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Wedding planning timelines; what to do when and where to start!

Bride on her wedding day

Once you’ve popped the corks, shared the news with friends and family, and got used to losing hours of your day staring at the very sparkly thing on your left hand, it’s time to start the business of actually planning your wedding. And at this point, lots of couples can feel the flickers of overwhelm creeping in. My advice at this point is to familiarise yourself with the most important wedding accessory of them all - not a veil or a pair of fabulous shoes, but a wedding planning timeline.


Yes, it may sound dull, but creating yourself a timeline document as early as possible into your wedding planning adventure is important. I guarantee you will walk down the aisle with much more of your sanity intact. Breaking the elements of the wedding down into smaller chunks spread across the months from question-popping to vow-making will make the planning and organisation so much more manageable. You’ll also get regular satisfaction from ticking things off your to-do list (I know it’s not just me who loves that feeling!), and you’ll feel confident that everything is under control, leaving you time to enjoy your engagement rather than getting lost in a wedding-planning whirlwind.

My guide for the key things to include in your timeline is below, but before you jump in, here are my two biggest timeline tips:

  • Flexibility is the key to happiness when planning any event. Don’t stick too rigidly to your timeline once you’ve created it - things will get added as you go, as brilliant ideas or absolutely-spot-on suppliers cross your path. Be prepared that some timings may have to slip a little or get pushed into another month.

  • Once it’s written - take a step back and look at it as a whole. Is it actually doable, or have you made certain months so busy that you’ll have to sacrifice sleeping and eating in order to get everything done? You need to strike a balance between what’s going on in your personal life and your planning.


The first jobs aren’t the fun jobs I’m afraid. Before you do anything else you need to decide your budget. You’ll find it impossible to move much further forward until you do this – the type of venue, suppliers, choices on styling will all stem from this.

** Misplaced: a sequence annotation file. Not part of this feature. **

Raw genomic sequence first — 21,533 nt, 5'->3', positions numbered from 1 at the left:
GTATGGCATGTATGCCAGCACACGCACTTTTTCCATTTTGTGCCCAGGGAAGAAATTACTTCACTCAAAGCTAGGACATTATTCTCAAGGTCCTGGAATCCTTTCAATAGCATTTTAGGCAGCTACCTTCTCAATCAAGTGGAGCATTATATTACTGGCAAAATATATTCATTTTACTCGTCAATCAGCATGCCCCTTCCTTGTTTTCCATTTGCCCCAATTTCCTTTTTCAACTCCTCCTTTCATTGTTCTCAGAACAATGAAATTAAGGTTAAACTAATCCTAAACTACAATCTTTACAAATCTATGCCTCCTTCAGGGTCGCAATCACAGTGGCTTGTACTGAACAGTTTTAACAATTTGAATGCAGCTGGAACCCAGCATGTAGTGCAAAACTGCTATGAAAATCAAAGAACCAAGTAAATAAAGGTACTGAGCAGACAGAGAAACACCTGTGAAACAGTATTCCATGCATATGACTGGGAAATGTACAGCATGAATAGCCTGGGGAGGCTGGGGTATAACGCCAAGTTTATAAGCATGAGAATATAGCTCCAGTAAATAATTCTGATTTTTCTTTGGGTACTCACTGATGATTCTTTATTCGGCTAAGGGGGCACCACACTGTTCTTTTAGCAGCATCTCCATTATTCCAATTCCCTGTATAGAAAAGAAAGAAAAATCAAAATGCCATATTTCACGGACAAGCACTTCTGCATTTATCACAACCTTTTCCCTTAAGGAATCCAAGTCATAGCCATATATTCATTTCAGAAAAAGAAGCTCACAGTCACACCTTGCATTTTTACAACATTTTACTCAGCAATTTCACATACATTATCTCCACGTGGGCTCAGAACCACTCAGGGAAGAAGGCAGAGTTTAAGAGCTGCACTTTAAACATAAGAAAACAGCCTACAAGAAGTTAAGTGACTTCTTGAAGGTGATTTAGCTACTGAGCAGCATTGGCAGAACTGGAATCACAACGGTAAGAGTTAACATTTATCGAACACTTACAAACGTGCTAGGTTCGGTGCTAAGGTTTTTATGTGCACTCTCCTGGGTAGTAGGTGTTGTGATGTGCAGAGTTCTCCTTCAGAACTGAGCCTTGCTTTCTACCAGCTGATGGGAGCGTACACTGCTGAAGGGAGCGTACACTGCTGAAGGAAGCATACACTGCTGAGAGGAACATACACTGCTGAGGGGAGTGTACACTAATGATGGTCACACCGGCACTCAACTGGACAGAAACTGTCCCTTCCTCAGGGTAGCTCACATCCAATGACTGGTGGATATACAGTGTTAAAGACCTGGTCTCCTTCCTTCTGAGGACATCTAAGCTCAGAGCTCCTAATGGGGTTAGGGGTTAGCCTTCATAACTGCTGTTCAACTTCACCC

Next up is your guestlist. You don’t need a totally final list of names, but a pretty good estimate of guest numbers. Do you want everyone with you for the whole day, or will you plan a more intimate ceremony and a bigger party in the evening? Remember that most venues will have capacity restrictions, so knowing how big your party is likely to be will have an impact on lots of your other decisions.

Somerley House Wedding Venue


The question of ‘when to start planning your wedding’ is a good one. My answer is between 18 to 12 months out and it will depend on factors like how complicated your wedding plans are, across how many days, do you have guests coming from abroad who will need to book flights...? As a general rule, if you plan to wed in the peak summer months I would book your big ticket items first - 18 months out if you can. These are the things that get snapped up quick and, once you’ve secured them, you can sit back for a few months and pick up your planning again nearer the 12 month mark.

To make it simple, the below assumes a 12-month engagement. If you have longer to play with, then these first bookings can be done anywhere from 18 months to 2 years out!


Now it’s time to select and book your key suppliers. For me, top of this list should be

  • Venue

  • Photographer

  • Videographer

  • Ceremony ceremony date and time (note for civil ceremonies bookings may only open 12 months out)

Venues and excellent photographers in particular are often fully booked months in advance. If you’re planning a Saturday wedding in a summer month, you need to be contacting your ideal venues and photographers at least 12 months before your wedding, and ideally a bit longer than that.


The Copse Wedding Venue

Once you’ve got a date set, a venue booked and someone to capture your wedding pictures, my next biggest tip is to turn to the styling. This might seem bonkers when there are so many other elements to consider, but again so much flows from it. For example, think about your stationery – if you are sending save the dates, you’ll want to be able to decide the look and feel of these quite far out and this will mean having an idea of styling. My clients receive their initial moodboards for the overall wedding aesthetic, colours, textures and atmosphere at roughly 11 months before the big day.